no my friend, I do not... I don't put my reverso duo on a winder. I understand your logic, but don't think it's necessary..
Your patek is a few seconds fast or slow anyway. They don't have a zero set or even the ability to stop the second hand like your rolex so it's an imprecise instrument to some degree, and that's just the nature of it. If you lose or gain a minute or 2 while in the sitting position, just adjust it when you wind it.
Keep in mind.. it's called a "winder"

^_^:
Your question is a sound one, and not at all obscure. However, the logic of the premise is, indeed, flawed.
Mechanical movements have an inherent inaccuracy, and with all variables maintained in the same state, the timing accuracy will drift in a consistent fashion. For example, if your watch has a tendency to run fast by 2 seconds each day when in a flat position with crystal facing up (as when placed on the night stand), then in 2 days the inaccuracy will be 4 seconds, in 3 days it will be off by 6 seconds, etc. In the parlance of the Calculus, the error is integrated over time. The area under the curve of error plotted against time will increase in a linear fashion.
Now, if, hypothetically, placing the watch in a vertical orientation with gravity slowed the watch by 2 seconds a day, then one could compensate for the aforementioned inaccuracy by placing the watch in a vertical orientation each evening. The gravity-induced slowing would compensate for the inherent fast rate of the watch. With me so far?
By placing the watch on the winder, one essentially cancels out the effect of gravity (assuming the winder performs a random settling each few minutes). In so doing, the winder has exposed the fundamental inaccuracy built in to this particular movement. This is precisely what a Tourbillion accomplishes. The difference is that the Tourbillion can be set precisely against a standard, and then gravity is eliminated as a variable. In your case, the inaccuracy remains and you have eliminated gravity's ability to help compensate for the error.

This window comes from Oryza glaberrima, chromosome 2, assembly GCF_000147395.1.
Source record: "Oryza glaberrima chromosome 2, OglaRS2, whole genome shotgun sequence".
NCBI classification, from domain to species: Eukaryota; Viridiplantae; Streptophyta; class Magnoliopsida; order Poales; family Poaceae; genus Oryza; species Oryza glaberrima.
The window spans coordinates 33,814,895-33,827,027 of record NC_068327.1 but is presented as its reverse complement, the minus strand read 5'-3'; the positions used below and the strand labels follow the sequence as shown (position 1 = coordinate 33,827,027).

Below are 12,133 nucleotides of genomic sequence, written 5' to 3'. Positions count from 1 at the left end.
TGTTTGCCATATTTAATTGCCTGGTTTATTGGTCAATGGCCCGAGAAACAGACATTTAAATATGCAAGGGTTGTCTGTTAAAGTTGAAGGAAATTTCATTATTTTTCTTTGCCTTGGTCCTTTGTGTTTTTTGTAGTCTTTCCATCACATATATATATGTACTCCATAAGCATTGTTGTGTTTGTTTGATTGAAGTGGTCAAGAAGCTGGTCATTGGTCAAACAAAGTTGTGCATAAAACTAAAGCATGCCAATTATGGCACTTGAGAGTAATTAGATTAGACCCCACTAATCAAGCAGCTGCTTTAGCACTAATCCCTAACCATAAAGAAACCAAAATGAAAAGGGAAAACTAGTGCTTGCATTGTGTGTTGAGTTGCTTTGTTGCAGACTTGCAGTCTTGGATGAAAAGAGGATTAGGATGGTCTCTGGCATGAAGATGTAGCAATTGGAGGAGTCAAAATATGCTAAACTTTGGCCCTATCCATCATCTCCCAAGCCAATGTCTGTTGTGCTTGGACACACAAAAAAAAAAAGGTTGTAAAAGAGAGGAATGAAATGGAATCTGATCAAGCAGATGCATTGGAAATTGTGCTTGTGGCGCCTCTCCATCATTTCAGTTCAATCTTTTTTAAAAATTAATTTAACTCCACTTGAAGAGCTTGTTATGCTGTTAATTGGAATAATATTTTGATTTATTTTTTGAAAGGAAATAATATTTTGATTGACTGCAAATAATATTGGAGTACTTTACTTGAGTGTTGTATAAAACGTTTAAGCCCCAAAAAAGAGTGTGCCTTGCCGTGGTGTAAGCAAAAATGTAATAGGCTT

The best way to help gravity improve the accuracy of your watch is to place it in the same position each evening for a number of days. Determine whether it runs fast or slow. Then change the position by 90 degrees for a few days and see if it compensates for the previous error. If the errors cancel each other out, you have accomplished what you set out to do. If not, that is, if the magnitude is not the same but the directions are opposite (one position is fast, the other position is slow), then tilt the watch by 45 degrees to adjust the magnitude of error.
Your idea is good, but examining it a little further leads to the conclusion that the winder thwarts your effort to achieve a more accurate timepiece.
Jim S.

^_^:
This is definitely a new one on me; makes sense but I think I see the rationale in what jselevan is pointing out as well. I always just hand wound my manual watches everyday whether I wore them or not. I never noticed any rate accuracy increases decreases whether I wore them or wound them and did not wear them.